Ferry ridership growth slowed by capacity problems in Clinton

At a time when state ferry leaders are heralding “record” ridership increases throughout the system, statistics for the Clinton-to-Mukilteo route reveal second quarter growth is at its lowest level in five years.

Long ferry lines in Clinton are becoming the norm

At a time when state ferry leaders are heralding “record” ridership increases throughout the system, statistics for the Clinton-to-Mukilteo route reveal second quarter growth is at its lowest level in five years.

The Clinton route’s 0.1 percent growth during the second quarter — April 1 through June 30 — was also the third lowest in the state’s 12-route system during 2016, according to agency numbers. The only runs that did worse were the Anacortes-to-Shaw and the Friday Harbor-to-Sidney B.C. runs, which saw declines of 7.4 percent 0.7 percent respectively.

Yet, the chorus from South End business leaders and commuters is one of unusually long ferry lines, even during the middle of the week.

“It’s been crazy, every day,” said Stephanie Cook, president of the Clinton Chamber of Commerce and owner of Cozy’s Roadhouse.

“Tuesdays it’s up to Dalton [Realty],” Jason Kalk, owner of Lincoln Computers, agreed. “It’s insane, at 10 o’clock in the morning.”

So why is ridership growth on South Whidbey at a stagnant 0.1 percent while lines and waits are unusually long? Here’s what we found out.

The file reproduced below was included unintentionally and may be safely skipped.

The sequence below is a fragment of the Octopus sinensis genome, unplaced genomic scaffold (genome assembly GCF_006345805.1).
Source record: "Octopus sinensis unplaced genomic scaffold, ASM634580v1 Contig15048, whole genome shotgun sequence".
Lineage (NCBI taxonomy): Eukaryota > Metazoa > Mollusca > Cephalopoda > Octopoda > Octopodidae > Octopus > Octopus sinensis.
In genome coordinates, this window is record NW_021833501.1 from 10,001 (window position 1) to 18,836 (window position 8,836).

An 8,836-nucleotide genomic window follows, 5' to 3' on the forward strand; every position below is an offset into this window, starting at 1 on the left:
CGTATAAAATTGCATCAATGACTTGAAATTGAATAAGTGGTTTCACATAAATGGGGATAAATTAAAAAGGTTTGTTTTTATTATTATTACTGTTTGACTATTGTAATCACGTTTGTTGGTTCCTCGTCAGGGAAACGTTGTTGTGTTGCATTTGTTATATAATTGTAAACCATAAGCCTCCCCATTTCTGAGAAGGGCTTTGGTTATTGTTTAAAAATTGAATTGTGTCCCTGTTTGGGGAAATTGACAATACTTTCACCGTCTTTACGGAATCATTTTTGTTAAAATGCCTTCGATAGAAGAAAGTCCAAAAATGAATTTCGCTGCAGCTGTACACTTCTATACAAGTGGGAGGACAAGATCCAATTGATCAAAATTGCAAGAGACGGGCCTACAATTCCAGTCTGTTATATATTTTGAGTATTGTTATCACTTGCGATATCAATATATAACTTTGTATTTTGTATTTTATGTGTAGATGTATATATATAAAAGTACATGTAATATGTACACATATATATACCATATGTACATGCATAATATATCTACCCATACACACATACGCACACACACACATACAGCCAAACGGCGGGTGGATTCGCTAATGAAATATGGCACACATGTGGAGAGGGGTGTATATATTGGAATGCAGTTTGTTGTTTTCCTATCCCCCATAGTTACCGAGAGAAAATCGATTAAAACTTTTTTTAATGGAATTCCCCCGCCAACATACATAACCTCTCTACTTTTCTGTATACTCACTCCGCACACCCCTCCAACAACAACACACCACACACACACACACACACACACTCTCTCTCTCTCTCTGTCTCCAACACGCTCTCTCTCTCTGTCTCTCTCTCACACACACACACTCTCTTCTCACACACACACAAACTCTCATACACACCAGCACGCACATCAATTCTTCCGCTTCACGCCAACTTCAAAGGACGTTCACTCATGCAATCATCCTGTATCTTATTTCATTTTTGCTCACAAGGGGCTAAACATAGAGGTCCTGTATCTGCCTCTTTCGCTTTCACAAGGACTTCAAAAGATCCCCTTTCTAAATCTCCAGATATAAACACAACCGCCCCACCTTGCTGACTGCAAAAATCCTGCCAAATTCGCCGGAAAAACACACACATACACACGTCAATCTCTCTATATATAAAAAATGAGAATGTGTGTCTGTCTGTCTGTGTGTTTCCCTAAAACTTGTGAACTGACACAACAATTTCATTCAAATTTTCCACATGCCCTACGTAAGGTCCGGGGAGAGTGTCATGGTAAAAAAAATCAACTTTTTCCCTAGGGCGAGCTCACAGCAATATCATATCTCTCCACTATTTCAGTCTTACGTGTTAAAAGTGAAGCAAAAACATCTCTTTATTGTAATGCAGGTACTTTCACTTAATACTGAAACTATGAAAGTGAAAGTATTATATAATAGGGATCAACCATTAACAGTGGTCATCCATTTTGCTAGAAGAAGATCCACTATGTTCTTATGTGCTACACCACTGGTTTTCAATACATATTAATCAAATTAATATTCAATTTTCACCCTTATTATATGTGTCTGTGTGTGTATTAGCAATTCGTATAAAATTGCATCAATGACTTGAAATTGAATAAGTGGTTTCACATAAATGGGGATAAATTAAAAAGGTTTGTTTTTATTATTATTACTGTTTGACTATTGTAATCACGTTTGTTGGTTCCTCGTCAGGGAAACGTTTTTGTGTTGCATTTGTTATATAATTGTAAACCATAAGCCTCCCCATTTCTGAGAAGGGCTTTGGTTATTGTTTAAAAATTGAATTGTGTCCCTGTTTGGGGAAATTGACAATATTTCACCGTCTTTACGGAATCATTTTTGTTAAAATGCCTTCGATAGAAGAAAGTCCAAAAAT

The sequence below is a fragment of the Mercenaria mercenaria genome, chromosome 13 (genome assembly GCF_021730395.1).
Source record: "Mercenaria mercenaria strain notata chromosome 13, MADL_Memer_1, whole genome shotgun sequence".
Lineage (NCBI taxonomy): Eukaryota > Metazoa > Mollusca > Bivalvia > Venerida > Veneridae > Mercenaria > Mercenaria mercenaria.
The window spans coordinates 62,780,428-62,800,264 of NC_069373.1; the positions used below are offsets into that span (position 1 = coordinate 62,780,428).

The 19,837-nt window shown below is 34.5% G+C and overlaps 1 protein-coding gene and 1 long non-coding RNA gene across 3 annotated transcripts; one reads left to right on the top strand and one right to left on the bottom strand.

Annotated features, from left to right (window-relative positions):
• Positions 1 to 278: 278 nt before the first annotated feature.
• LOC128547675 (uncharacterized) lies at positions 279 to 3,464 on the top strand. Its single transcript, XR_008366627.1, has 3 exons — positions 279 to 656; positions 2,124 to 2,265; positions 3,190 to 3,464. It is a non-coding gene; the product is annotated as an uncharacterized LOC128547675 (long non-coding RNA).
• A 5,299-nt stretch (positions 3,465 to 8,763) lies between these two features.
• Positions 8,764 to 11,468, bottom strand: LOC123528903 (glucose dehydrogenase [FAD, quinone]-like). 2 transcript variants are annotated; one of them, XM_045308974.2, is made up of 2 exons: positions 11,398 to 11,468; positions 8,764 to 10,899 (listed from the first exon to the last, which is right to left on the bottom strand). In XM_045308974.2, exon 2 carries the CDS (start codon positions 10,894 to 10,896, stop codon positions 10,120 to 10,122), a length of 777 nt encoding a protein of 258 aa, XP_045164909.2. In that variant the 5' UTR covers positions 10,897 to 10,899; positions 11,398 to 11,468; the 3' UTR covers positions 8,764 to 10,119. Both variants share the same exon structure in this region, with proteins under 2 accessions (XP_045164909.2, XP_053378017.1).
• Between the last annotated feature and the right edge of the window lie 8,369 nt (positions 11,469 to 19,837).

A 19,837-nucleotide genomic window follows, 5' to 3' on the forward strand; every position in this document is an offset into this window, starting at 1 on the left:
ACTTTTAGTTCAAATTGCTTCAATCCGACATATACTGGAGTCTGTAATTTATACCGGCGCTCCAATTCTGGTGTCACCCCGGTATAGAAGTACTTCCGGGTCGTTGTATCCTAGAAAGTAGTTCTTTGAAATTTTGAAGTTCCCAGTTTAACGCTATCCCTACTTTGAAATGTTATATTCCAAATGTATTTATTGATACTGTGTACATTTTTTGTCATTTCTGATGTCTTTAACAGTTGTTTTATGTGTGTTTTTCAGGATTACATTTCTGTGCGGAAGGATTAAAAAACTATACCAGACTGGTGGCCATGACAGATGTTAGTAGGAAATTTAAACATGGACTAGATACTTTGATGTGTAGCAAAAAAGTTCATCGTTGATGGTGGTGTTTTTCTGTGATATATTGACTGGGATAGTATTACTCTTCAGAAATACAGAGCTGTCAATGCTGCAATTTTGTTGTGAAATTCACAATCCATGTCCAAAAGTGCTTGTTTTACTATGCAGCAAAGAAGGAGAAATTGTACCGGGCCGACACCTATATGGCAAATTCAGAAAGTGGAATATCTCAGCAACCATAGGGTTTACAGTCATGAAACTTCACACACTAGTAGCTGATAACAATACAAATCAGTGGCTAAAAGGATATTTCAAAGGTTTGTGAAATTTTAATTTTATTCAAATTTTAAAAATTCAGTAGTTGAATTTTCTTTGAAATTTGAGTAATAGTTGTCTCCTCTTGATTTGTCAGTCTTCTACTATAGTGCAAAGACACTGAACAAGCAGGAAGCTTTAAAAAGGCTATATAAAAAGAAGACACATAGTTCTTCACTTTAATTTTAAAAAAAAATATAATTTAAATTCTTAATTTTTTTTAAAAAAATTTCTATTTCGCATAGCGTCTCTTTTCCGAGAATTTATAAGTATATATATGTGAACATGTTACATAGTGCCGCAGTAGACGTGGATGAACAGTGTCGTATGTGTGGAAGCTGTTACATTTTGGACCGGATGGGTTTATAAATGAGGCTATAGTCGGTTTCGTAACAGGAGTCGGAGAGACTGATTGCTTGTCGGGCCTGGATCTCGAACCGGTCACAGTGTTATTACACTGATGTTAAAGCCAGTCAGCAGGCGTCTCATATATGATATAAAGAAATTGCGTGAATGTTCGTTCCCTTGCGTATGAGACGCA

The bottle is full

According to Ray Deardorf, planning director for Washington State Ferries, the likeliest and simplest explanation for creeping growth is that the run is at capacity. There is only so much space two ferries can provide, he said, and the Clinton route has been at its limit for some time.

“The Mukilteo route has been at capacity pretty much for the last decade or so,” Deardorf said.

A Record review of second quarter ridership statistics over the past five years show a pattern of limited growth: 2012, 0.5 percent; 2013, 2.6 percent; 2014, 0.2 percent; 2015, 6.2 percent; and 2016, 0.1.

Annual growth was similar: 2012, 1.5 percent; 2013, 1.9 percent; 2014, 0.9 percent; and 2015, 4.1 percent.

Deardorf said the spikes in 2015’s numbers are likely due to the arrival of Tokitae, an Olympic-class ferry capable of carrying 144 cars, in June of 2014. The boats that have traditionally served the run, the Issaquah class, are capable of carrying 124 cars — 20 less than the Tokitae.

Deardorf said the weather can also have an effect on user levels. Lots of sunshine and people tend to stay closer to home, particularly on weekends, he said. It may be an explanation for a shift in user patterns, with residents choosing to travel more often during the week.

“Mondays looked like Sundays, with overloads all day long,” Deardorf said.

“We had three-hour waits a lot of the time,” he added.

On the comeback

So how does that stack up with the rest of the ferry system? Overall, ridership is on the rise, increasing 1.4 percent in the second quarter of 2016 as was recently announced by Washington State Ferries Chief Lynne Griffith.

“If you’ve been out on a ferry this summer, you’ve probably noticed we’ve been busy,” she said in a weekly newsletter. “In fact, we are currently in our busiest time of the year. From March-June of 2016, ridership increased systemwide and on some routes is returning to levels not seen since 2000, our busiest year on record.”

According to Ian Sterling, an agency spokesman, the ferry service peaked in ridership in 1999 and 2000, but numbers fell sharply with the passage of Initiative 695, which abolished the motor vehicle tax, a major source of ferry funding. The result was ticket prices went up 25 to 30 percent and ridership plummeted, Sterling said. Hindered by the Great Recession, system use has recovered slowly but picked up quickly in recent years.